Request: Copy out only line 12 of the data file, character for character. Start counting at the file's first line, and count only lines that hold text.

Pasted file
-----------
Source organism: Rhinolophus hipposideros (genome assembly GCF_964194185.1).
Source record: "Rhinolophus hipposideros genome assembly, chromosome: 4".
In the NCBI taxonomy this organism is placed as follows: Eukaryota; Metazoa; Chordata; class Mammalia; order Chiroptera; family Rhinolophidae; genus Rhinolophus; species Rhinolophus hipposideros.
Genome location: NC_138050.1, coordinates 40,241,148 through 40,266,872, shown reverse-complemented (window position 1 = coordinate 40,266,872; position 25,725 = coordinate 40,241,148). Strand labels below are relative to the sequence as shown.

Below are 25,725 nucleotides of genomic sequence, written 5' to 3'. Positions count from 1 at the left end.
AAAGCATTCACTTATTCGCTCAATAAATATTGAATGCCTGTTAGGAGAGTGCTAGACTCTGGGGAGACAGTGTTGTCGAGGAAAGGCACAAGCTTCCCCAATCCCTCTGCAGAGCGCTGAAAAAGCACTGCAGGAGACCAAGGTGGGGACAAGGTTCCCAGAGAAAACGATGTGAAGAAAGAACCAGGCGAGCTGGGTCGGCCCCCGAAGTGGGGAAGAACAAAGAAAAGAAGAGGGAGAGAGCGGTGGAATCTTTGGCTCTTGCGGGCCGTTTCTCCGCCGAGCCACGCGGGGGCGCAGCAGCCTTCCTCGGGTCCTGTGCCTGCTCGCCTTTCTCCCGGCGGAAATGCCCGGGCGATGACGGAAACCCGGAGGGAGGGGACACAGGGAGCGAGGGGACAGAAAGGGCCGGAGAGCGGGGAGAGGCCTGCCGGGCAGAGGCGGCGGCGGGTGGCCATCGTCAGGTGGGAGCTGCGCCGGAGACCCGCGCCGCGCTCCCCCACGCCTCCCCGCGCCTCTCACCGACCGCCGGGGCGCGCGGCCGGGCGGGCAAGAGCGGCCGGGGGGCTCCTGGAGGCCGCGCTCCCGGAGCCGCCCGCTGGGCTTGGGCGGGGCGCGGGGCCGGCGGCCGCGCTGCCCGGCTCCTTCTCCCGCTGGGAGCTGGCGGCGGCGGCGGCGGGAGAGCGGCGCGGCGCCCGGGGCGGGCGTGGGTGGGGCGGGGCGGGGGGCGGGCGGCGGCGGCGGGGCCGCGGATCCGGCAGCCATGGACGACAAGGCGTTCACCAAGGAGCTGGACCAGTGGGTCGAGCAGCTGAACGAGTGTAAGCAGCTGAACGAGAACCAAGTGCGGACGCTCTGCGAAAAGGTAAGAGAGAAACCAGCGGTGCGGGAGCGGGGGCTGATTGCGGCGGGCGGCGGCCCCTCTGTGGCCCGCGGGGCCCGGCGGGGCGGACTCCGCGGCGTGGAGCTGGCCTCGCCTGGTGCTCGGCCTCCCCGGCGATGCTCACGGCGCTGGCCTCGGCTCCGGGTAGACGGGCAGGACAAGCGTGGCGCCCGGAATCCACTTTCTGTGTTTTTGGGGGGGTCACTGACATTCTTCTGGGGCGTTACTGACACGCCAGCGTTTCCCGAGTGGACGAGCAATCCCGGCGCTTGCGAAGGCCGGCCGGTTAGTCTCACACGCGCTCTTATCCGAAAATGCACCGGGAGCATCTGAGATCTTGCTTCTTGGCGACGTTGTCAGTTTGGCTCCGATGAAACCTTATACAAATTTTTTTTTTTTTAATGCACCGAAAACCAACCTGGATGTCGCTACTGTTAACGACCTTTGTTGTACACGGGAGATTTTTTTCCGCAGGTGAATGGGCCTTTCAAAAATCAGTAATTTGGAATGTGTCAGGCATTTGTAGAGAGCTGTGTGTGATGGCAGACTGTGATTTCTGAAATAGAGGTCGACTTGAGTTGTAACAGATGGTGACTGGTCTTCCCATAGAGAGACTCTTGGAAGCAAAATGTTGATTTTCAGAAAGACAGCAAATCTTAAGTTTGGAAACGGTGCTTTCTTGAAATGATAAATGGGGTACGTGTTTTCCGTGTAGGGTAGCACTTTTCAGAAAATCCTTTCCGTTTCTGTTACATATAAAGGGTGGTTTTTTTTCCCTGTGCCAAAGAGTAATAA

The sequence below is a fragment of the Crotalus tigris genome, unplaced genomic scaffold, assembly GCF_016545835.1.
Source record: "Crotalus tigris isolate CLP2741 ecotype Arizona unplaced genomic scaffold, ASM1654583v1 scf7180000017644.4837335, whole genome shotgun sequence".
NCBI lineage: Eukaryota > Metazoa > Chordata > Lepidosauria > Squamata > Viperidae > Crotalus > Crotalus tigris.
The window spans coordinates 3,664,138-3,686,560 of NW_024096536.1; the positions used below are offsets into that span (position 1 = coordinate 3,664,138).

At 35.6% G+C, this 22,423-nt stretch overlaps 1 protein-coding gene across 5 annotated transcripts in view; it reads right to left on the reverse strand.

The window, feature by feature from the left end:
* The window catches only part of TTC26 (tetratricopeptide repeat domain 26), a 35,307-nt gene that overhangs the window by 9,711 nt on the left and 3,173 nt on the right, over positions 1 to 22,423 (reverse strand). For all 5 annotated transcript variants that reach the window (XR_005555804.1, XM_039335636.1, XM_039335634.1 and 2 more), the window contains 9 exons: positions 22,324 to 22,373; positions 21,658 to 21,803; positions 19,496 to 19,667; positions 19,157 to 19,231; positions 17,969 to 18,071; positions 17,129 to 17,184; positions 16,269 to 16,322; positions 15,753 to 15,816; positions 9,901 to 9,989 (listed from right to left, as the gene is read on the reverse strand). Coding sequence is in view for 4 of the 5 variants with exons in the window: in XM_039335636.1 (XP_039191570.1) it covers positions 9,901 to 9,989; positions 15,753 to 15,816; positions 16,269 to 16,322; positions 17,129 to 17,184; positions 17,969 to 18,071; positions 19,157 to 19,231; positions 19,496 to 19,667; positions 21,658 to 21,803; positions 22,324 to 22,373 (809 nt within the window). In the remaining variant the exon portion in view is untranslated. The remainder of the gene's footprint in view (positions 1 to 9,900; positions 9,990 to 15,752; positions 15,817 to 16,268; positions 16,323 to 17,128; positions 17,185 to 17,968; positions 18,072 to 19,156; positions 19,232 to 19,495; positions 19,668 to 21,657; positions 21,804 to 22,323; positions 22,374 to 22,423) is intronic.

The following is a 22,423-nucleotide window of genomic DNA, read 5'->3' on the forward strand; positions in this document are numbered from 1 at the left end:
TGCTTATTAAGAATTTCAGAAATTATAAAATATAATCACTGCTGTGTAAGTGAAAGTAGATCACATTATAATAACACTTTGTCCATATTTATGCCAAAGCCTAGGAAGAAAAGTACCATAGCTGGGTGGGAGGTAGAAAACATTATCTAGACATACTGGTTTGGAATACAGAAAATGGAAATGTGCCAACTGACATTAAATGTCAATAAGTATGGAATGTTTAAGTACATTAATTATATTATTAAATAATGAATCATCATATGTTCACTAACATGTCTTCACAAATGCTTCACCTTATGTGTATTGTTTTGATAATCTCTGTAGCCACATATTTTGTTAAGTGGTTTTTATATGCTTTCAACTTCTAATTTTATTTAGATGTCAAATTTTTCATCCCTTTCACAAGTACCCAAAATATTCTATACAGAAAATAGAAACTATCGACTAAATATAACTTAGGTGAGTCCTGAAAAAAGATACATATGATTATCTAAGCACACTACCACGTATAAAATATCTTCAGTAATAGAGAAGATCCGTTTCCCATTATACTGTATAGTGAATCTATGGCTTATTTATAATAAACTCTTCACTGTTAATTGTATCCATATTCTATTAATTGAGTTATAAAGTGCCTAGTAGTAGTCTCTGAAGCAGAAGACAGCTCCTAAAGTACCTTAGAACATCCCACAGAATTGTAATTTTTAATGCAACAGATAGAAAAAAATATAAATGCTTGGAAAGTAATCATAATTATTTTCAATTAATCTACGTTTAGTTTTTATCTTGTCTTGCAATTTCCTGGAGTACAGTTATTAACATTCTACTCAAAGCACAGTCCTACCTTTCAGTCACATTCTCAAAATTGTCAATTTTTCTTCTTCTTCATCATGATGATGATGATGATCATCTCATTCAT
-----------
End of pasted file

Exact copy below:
The window, feature by feature from the left end: